The Hawaiian pineapple industry emerged in the late nineteenth century as part of an attempt to diversify the Hawaiian economy from dependence on sugar cane as its only staple industry. Here, Economic historian Richard Hawkins presents a definitive history of an industry from its modest beginnings to its emergence as a major contributor to the American industrial narrative. He traces the rise and fall of the corporate giants who dominated the global canning world for much of the twentieth century. The pineapple canning industry might never have achieved commercial success if James D. Dole had not moved to Hawaii in 1899. While other pioneers of the industry had overcome the initial difficulties of exporting perishable goods to the West coast, it was Dole who, in the decade before World War I, realised that the industry's commercial viability hinged on the success of mass marketing campaigns in the continental US. This led to the endtry into the industry of two major continental American canning companies, Libby, McNeill & Libby and the California Packing Corporation. By the interwar years pinappels had become a major Hawaiian industry and easily fought off foreign competition by charging a premium for 'quality'. However, the industry began to experience problems acquiring land for further expansion and explored the possibilities of production outside of Hawaii, both in the Pacific region and elsewhere in the world. A rise in labour costs in Hawaii after the end of World War II led to major investments in production outside the islands. The major canners in Hawaii had effectively created their own foreign competition in the continental American market. By the 1980s, Hawaiian canned pineapple had lost its price premium and, as a result, Hawaii mostly switched to the production of premium fresh pineapples - which also then lost their price premium by the end of the twentieth century. At the end of the first decade of the twenty-first century, only Dole was still producing pineapples for the American fresh fruit market. From early on, the Hawaiian pineapple canning industry operated as an oligopoly dominated by a handful of major canners. Drawing from a host of familiar economic models and an unparalleled body of research, 'A Pacific Industry' offers rare insight into the precarious beginnings of an American business that would grow to extend far beyond the shores of Honolulu.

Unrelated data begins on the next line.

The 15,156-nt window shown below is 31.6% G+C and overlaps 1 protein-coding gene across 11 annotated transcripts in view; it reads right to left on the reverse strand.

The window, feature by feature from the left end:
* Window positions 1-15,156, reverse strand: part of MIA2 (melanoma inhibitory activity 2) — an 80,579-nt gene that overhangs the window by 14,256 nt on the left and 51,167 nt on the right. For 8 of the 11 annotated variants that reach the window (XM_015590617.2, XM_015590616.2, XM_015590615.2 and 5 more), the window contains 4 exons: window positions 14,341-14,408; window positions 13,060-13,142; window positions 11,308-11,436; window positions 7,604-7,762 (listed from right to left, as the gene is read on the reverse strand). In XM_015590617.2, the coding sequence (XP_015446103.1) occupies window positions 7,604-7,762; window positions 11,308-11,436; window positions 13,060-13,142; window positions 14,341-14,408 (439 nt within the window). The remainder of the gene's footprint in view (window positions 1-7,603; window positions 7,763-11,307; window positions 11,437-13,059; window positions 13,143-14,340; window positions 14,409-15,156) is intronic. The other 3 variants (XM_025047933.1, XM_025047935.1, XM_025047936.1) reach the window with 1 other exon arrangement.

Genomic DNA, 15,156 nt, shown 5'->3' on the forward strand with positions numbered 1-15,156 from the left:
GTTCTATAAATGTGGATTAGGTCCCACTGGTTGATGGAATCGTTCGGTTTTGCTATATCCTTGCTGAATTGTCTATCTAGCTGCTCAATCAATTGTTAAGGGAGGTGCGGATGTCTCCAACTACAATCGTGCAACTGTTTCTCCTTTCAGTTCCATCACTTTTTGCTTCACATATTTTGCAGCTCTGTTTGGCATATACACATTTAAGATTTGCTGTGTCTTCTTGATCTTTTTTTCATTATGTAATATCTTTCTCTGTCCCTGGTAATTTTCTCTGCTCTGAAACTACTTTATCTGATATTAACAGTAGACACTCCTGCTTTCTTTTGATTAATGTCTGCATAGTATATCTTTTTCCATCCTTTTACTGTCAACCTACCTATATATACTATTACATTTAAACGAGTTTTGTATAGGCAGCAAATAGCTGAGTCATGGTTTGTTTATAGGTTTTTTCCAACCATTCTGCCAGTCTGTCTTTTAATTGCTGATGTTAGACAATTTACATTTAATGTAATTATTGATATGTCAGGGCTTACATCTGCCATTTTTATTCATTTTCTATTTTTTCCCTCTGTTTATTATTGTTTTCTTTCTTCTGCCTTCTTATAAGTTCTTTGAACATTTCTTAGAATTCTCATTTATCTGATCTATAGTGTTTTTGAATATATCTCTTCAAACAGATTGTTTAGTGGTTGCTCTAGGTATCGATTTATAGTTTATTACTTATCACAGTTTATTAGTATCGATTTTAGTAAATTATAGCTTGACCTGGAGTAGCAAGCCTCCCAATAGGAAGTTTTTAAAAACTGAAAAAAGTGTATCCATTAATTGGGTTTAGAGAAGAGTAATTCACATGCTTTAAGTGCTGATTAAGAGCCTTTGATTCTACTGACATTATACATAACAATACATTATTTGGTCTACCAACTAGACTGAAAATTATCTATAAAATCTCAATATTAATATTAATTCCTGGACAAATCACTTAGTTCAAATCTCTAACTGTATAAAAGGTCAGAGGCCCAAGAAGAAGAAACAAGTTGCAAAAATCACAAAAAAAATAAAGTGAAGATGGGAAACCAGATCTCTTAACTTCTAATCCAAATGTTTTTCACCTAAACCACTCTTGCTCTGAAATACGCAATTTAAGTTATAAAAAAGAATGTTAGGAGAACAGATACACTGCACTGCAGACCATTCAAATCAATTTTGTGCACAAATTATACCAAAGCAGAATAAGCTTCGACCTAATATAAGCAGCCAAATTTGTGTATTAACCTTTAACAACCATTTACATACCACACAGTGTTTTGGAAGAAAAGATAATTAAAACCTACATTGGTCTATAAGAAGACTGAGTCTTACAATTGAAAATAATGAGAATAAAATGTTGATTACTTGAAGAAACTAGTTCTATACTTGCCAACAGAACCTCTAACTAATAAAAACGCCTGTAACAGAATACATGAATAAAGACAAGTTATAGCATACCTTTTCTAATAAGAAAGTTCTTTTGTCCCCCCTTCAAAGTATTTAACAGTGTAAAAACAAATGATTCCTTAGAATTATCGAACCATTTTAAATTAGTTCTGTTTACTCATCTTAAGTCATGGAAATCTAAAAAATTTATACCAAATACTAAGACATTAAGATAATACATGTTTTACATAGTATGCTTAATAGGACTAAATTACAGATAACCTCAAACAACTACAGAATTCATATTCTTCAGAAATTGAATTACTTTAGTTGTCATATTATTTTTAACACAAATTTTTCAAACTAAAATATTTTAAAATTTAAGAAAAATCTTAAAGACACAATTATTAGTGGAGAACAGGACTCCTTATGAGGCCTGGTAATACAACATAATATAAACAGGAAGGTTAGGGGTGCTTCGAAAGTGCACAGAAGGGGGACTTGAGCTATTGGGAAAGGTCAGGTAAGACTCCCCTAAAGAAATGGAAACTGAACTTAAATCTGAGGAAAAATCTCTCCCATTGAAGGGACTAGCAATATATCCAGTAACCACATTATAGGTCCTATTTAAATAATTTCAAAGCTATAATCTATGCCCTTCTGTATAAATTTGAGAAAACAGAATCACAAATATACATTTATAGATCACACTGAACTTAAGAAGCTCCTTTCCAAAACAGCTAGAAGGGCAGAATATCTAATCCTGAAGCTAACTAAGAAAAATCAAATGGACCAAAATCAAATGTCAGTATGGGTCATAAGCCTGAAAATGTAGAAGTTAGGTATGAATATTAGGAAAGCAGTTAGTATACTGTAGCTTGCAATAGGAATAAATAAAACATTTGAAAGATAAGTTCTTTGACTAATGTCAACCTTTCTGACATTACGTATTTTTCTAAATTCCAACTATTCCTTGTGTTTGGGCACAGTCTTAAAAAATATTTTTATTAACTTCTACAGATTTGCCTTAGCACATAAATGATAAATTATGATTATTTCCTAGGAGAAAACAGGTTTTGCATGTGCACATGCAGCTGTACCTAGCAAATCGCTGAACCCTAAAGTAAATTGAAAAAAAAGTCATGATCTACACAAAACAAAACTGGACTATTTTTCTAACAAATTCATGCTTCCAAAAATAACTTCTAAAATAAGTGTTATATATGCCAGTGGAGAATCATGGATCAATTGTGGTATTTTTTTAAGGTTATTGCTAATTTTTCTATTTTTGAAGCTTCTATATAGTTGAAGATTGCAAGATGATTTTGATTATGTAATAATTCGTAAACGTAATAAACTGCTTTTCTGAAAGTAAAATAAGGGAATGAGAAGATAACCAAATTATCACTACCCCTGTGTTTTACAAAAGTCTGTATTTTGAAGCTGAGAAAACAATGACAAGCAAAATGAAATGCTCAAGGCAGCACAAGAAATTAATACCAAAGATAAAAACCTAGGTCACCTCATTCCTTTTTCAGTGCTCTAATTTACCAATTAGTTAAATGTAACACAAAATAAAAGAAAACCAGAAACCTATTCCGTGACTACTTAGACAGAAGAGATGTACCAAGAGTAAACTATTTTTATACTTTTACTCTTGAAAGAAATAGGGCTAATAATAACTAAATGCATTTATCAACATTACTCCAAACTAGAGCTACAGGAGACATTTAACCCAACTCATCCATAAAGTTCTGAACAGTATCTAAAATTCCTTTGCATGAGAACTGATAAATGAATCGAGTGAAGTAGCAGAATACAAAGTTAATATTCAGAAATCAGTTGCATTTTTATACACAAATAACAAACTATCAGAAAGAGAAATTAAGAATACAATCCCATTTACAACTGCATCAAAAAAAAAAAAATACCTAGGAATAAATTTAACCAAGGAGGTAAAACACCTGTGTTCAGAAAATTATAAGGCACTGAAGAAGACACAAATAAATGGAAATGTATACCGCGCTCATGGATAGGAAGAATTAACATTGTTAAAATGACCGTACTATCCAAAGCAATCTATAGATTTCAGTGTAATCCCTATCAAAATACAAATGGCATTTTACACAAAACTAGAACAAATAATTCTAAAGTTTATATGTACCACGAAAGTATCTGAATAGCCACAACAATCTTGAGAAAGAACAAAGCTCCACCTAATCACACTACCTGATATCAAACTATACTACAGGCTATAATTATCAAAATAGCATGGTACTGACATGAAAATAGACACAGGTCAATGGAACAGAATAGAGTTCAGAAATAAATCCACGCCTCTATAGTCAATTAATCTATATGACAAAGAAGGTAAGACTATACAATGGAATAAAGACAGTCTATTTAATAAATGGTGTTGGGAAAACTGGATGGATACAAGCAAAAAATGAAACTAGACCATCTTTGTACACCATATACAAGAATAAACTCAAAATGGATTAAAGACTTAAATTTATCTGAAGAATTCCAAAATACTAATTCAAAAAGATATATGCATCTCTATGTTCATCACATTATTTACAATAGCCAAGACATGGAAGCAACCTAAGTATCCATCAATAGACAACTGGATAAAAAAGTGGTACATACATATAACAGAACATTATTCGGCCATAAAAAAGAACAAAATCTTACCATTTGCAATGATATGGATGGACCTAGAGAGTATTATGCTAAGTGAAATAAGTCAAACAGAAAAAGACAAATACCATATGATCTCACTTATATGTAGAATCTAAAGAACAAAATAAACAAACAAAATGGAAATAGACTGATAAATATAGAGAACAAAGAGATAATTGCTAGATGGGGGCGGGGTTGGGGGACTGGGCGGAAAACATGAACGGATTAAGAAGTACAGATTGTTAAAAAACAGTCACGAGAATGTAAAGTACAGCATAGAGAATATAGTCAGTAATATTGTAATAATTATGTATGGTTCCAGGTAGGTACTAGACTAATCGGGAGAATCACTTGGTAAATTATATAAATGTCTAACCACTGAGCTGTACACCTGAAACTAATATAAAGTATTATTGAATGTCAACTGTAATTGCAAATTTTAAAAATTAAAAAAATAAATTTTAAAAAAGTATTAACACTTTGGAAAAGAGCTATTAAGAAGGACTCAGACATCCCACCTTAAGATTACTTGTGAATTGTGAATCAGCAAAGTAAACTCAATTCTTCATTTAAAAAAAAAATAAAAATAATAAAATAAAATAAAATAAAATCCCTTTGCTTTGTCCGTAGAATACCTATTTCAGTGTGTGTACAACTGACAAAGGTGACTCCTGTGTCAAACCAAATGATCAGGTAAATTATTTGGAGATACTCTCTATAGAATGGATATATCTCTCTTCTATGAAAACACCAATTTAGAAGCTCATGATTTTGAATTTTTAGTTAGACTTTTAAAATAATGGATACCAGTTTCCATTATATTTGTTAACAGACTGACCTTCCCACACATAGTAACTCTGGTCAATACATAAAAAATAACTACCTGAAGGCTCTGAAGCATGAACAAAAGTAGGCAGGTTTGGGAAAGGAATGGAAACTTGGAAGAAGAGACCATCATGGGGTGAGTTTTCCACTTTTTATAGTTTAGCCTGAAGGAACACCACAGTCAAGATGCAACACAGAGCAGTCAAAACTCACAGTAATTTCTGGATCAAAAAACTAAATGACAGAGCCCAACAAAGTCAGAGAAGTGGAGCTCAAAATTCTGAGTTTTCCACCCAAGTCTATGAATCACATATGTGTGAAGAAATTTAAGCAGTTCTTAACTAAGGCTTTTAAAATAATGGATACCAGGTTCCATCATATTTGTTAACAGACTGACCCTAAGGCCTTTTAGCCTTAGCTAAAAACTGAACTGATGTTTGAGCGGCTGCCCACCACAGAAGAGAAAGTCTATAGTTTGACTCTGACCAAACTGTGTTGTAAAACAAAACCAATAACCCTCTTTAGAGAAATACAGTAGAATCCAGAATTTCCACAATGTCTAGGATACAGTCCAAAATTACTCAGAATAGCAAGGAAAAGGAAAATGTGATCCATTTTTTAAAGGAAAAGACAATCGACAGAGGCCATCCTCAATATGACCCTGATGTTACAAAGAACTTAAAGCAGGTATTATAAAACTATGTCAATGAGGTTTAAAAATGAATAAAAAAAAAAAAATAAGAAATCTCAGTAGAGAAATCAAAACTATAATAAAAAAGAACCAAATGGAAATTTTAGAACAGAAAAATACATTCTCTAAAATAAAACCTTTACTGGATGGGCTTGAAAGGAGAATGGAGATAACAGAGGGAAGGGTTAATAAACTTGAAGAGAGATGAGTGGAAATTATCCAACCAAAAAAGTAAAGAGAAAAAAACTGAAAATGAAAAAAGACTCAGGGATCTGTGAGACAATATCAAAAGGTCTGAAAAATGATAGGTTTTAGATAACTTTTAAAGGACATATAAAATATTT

The History of Pineapple Canning in Hawaii